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Should I get a credit card?

4 min read

Should I get a credit card?

Written By

Sam Boyer
Sam Boyer

Rounding it up

  • This is a big question and there’s a lot to consider. Here are some scenarios to help you decide if a credit card is right for you.

  • There are benefits to credit cards, including convenience and rewards.

  • There are also drawbacks, including overspending and potential debt.

  • Depending on your circumstances and how you answer the following five questions, you should find an answer to whether or not you should get a credit card.

Should you get a credit card? That’s a big question and there’s no short answer. Before you make the decision to get a credit card, there’s a lot to consider. Let’s dig into it.

On the one hand, a credit card offers you convenience – you have approved access to money that you can borrow from your bank, whenever and wherever you need it. A credit card can also provide additional benefits, like credit-building and spending rewards like airpoints and cashback.

On the other hand, a credit card can easily lead to overspending, which can spiral into financial debt. Whatever money you spend on your credit card has to be paid back to the bank. And if you’re slow to pay back what you borrow, you’ll end up paying a lot more than you borrowed. Irresponsible spending on your credit card can harm your credit score and result in additional bank fees and repayments.

So, credit cards are not for everyone. There are pros and cons and you need to do your research. They can be incredibly helpful tools when used correctly. But, if used irresponsibly, you could quickly end up regretting your decision to get a credit card.

Before applying for a credit card, you should ask yourself these five questions.

Are you able to pay the balance every month?

If you repay your purchases and clear your credit balance on time every month, you won’t pay a cent in interest. That’s where the real beauty of a credit card is – the ability to borrow money you don’t have right now but that you can repay quickly. This way, you earn all the rewards of a credit card without paying additional money in interest.

Most credit cards carry high interest rates because they’re considered unsecured credit. The interest annual percentage rate (APR) is often around 20%. If you were to carry a $1000 balance on your card without paying it off, you would owe an extra $200 in interest over a year.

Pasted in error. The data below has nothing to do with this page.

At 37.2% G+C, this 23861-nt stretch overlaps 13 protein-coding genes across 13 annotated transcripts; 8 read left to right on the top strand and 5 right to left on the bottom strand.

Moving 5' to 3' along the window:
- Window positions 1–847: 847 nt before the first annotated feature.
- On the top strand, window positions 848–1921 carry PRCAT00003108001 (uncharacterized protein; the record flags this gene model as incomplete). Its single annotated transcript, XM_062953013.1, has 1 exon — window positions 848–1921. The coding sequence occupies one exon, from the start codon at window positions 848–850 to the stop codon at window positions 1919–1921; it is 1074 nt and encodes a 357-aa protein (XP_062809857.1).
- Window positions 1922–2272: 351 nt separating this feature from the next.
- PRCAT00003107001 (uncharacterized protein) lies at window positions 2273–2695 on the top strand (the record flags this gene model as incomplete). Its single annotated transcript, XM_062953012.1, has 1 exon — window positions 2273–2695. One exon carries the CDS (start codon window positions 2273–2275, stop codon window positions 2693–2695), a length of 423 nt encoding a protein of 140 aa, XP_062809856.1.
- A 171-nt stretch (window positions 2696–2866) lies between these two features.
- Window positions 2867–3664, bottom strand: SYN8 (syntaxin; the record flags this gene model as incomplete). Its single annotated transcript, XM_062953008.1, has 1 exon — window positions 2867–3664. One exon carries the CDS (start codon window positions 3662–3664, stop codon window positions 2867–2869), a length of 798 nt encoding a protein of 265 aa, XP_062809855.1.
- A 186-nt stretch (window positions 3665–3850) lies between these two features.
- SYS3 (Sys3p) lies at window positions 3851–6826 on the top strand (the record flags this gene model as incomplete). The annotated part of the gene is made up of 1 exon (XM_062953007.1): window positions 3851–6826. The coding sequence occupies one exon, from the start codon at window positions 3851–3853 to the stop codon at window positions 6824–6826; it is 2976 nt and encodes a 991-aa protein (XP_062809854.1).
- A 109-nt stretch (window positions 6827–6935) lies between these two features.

As long as you make your monthly repayments on time, you’ll never pay any interest and will have been rewarded for your spending. If you’re unable to make your payments, that’s when there will be trouble.

In the wrong hands, a credit card is a recipe for spiraling debt. Because they’re so convenient, it’s easy to get carried away buying things that you can’t afford and can’t repay. When the interest kicks in and you still can’t afford your repayments, your debt will quickly go from bad to worse. Despite conflicting financial advice, you should not keep a balance on your credit card – it doesn’t help you build credit.

Are you able to meet the requirements?

There are eligibility requirements to get a credit card. Different cards have different eligibility criteria, as you would expect. Though there are a number of technical criteria, we’ll highlight just a few here.

Your credit score is one of the main factors. You need a good or excellent credit score to be considered for most credit cards (if you have a poor score or limited credit history, there are other options like secured credit cards and credit card alternatives, which you can read about below). The better your credit score, the better the type of card and credit limit you will be approved for.

Your income level is another factor. Banks need to know you have regular income (often, but not necessarily, from employment), that will allow you to repay any debt you accrue on your credit card.

Other criteria include your age and location. Physically, to be eligible for a credit card in Canada, you need to be a Canadian citizen or resident. And you need to be the “age of majority” in your home province. The age of majority is a term meaning legally an adult. The age of majority is 18 or 19, depending where you live.

Are you trying to pay off debt (from another credit card)?

If you happen to dig yourself into a financial hole with one credit card, in the right circumstances it may help to apply for a second credit card to help ease the burden of the first.

Transferring your debt from a high-interest card to one with a lower (or zero) interest rate can help you get back on top. What you’re looking for in this scenario is a “balance transfer credit card”.

With a balance transfer credit card, you’re able to transfer your debt from your current card (which could be charging 18% interest, or higher) to a new card with a lower interest rate. In some cases, you’ll be able to find credit cards offering promotional rates of zero interest for a set period of time, often about 12 months.